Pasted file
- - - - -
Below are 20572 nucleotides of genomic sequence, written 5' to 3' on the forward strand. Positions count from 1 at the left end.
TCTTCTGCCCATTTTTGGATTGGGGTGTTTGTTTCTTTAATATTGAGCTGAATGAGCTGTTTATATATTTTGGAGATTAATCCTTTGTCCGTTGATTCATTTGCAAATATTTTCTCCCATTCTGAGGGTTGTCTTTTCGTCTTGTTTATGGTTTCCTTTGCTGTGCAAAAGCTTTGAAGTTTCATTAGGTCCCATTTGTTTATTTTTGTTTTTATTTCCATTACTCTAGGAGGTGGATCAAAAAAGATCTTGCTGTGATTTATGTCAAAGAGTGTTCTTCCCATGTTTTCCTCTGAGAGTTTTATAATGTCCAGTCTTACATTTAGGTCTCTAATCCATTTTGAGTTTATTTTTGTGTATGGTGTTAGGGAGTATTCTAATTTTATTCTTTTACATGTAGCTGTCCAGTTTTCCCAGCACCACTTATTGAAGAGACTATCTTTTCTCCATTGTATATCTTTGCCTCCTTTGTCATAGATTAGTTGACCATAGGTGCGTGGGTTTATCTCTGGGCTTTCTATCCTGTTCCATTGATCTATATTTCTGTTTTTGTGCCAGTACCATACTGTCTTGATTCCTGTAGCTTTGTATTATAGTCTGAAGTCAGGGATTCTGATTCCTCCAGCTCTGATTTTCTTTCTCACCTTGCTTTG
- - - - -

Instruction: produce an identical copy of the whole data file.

Below are 20572 nucleotides of genomic sequence, written 5' to 3' on the forward strand. Positions count from 1 at the left end.
TCTTCTGCCCATTTTTGGATTGGGGTGTTTGTTTCTTTAATATTGAGCTGAATGAGCTGTTTATATATTTTGGAGATTAATCCTTTGTCCGTTGATTCATTTGCAAATATTTTCTCCCATTCTGAGGGTTGTCTTTTCGTCTTGTTTATGGTTTCCTTTGCTGTGCAAAAGCTTTGAAGTTTCATTAGGTCCCATTTGTTTATTTTTGTTTTTATTTCCATTACTCTAGGAGGTGGATCAAAAAAGATCTTGCTGTGATTTATGTCAAAGAGTGTTCTTCCCATGTTTTCCTCTGAGAGTTTTATAATGTCCAGTCTTACATTTAGGTCTCTAATCCATTTTGAGTTTATTTTTGTGTATGGTGTTAGGGAGTATTCTAATTTTATTCTTTTACATGTAGCTGTCCAGTTTTCCCAGCACCACTTATTGAAGAGACTATCTTTTCTCCATTGTATATCTTTGCCTCCTTTGTCATAGATTAGTTGACCATAGGTGCGTGGGTTTATCTCTGGGCTTTCTATCCTGTTCCATTGATCTATATTTCTGTTTTTGTGCCAGTACCATACTGTCTTGATTCCTGTAGCTTTGTATTATAGTCTGAAGTCAGGGATTCTGATTCCTCCAGCTCTGATTTTCTTTCTCACCTTGCTTTG